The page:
UCSB researchers and a Northern California-based pharmaceutical company may hold the key to the cure for Parkinson’s disease.

Six years ago, UCSB researchers Don Anderson and Lincoln Johnson teamed up with Titan Pharmaceuticals to discover why a drug called Spheramine, which the company produces, helps reduce the negative effects on motor skills associated with Parkinson’s disease. Titan Pharmaceuticals currently produces Spheramine as a therapeutic treatment for the degeneration experienced by Parkinson’s patients, though the company has not yet figured out exactly how the drug works. Anderson and Johnson, who started the Center for the Study of Macular Degeneration (CSMD) six years ago, are helping Titan figure out this medical mystery.

The Center is currently working with Titan to find the molecular basis of Spheramine’s therapeutic effects. Retinal Pigmented Epithelium (RPE) cells in the eye produce Spheramine and these RPE cells nourish nearby photoreceptors – specialized neurons – in the brain by producing the neurotransmitter dopamine. In Parkinson’s patients these specialized neurons degenerate and lead to the loss of dopamine and therefore a loss of control over motor functions, a key characteristic in Parkinson’s patients.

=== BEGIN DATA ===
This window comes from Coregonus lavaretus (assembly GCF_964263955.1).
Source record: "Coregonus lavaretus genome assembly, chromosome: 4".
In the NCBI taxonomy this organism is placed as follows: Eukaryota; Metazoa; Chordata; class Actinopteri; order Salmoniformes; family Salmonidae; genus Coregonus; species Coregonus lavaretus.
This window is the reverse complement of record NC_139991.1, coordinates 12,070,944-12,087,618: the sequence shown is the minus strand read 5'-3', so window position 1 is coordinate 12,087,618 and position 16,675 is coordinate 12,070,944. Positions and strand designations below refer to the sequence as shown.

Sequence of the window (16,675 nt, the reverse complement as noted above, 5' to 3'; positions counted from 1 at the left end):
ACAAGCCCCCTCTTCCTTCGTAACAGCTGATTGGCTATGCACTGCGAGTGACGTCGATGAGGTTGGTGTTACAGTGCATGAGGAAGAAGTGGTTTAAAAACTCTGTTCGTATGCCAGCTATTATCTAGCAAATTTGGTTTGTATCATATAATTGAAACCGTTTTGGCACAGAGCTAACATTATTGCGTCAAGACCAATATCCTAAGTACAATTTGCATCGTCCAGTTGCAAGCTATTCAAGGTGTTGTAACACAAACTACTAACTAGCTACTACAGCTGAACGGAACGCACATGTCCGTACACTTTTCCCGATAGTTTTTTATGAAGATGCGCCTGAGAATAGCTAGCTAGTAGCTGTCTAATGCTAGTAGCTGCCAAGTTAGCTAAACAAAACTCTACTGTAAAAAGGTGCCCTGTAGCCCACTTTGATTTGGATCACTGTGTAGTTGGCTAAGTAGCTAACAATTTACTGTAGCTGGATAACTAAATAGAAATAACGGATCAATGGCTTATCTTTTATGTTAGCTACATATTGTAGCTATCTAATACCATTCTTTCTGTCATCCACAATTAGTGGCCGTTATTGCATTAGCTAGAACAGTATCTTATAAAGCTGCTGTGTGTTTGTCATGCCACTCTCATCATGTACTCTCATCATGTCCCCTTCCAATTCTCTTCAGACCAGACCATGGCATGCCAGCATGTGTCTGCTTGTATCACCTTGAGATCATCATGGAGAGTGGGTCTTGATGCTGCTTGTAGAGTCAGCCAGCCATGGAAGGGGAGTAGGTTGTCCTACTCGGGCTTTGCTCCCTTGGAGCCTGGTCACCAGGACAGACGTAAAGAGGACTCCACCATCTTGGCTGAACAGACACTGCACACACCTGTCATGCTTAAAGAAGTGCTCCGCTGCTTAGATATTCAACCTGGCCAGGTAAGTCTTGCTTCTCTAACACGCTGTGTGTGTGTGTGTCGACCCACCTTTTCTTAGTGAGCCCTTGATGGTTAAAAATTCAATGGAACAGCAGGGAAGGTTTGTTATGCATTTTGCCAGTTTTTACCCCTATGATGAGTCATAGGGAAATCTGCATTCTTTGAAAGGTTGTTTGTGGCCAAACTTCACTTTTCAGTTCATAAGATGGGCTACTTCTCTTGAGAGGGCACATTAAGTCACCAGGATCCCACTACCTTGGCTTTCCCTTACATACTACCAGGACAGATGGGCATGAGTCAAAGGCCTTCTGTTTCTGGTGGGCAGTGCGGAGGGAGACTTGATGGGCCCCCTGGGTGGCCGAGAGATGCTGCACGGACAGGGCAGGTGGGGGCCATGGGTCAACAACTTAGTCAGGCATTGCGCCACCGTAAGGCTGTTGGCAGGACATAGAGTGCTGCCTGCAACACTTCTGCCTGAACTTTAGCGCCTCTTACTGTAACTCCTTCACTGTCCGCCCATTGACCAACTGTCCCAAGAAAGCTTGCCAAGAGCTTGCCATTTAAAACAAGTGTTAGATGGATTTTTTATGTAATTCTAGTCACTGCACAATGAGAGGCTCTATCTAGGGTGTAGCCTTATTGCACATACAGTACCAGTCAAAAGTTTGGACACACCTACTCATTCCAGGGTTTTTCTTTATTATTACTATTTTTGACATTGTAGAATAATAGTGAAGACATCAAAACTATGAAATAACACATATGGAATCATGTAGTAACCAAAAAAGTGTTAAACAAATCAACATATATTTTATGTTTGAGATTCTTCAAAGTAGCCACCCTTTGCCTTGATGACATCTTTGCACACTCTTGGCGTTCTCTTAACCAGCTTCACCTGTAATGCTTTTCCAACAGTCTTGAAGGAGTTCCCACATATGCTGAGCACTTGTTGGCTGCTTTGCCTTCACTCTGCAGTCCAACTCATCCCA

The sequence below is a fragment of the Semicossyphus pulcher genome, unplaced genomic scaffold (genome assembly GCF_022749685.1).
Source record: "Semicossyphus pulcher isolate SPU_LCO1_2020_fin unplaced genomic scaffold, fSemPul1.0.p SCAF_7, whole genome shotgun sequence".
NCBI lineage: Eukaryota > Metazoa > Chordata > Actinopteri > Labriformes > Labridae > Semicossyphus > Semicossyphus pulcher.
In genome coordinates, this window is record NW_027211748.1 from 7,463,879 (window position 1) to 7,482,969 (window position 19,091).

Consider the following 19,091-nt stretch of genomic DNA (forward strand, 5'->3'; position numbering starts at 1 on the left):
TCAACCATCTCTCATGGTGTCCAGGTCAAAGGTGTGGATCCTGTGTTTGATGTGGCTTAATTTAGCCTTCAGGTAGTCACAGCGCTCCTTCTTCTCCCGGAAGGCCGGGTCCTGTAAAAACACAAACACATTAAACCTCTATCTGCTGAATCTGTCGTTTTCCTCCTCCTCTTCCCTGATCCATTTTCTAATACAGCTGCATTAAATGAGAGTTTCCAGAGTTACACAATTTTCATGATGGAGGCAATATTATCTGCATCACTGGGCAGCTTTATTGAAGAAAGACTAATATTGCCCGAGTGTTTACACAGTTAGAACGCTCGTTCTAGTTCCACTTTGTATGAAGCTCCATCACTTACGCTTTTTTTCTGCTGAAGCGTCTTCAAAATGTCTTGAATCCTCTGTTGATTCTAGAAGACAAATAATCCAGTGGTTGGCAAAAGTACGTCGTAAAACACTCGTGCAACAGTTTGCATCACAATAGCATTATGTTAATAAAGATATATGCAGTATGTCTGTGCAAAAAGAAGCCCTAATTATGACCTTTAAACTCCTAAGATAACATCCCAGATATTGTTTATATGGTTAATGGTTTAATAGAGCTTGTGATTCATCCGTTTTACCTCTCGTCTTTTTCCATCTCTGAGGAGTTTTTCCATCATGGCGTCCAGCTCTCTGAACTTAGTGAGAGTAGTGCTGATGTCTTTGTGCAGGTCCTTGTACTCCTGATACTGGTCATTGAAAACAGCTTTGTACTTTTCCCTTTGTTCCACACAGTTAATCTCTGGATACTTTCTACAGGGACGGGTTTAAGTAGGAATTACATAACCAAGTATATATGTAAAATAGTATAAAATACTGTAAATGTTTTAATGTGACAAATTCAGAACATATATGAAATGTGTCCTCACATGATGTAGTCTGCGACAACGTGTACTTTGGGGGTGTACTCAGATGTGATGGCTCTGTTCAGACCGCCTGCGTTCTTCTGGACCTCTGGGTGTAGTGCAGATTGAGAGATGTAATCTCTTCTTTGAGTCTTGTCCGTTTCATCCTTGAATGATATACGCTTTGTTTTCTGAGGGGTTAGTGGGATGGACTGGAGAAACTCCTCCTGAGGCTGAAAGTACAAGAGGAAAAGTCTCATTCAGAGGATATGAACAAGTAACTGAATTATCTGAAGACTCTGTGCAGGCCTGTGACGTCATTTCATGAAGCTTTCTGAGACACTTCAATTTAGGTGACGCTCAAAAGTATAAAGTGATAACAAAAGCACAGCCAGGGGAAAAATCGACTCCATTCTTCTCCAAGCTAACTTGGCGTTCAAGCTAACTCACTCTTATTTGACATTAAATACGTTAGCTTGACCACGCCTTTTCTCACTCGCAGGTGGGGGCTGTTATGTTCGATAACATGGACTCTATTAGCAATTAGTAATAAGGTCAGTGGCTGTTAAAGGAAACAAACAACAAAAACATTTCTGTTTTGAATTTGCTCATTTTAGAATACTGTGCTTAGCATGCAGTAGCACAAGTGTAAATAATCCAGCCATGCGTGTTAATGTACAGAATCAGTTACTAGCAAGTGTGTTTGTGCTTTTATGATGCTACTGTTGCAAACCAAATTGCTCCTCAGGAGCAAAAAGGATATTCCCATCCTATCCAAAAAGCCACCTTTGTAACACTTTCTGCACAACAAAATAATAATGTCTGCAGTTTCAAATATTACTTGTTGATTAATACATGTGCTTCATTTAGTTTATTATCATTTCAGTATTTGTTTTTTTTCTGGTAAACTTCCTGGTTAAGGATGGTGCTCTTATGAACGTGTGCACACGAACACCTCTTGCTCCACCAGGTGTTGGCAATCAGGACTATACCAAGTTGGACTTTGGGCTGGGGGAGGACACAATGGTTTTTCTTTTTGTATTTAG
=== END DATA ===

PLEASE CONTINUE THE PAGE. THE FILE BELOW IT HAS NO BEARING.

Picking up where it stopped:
UCSB’s CSMD researchers are now helping Titan characterize the gene expression profile of the RPE cells to be implanted into the brains of advanced Parkinson’s patients in an attempt to make evident the molecular mechanism that causes the drug’s desired therapeutic effects. They are working to determine exactly which genes in RPE cells are expressed to produce dopamine.

In a recent study, Titan and collaborating neurologists found that upon implanting RPE-based Spheramine into advanced Parkinson’s patients, the motor functions of those patients improved, showing the effectiveness of their product.

In the future of CSMD’s RPE cell research, Anderson sees improvement and progress towards the goal of discovering RPE cell therapy’s molecular basis. “The goal,” he said, “is really to make rapid progress in areas we think are important.”

Fellow CSMD researcher Johnson agreed. “Within five years, I would like to have a model of the disease in the lab,” he said. “Then we can begin testing specific drugs to retard the disease or inhibit its progression.”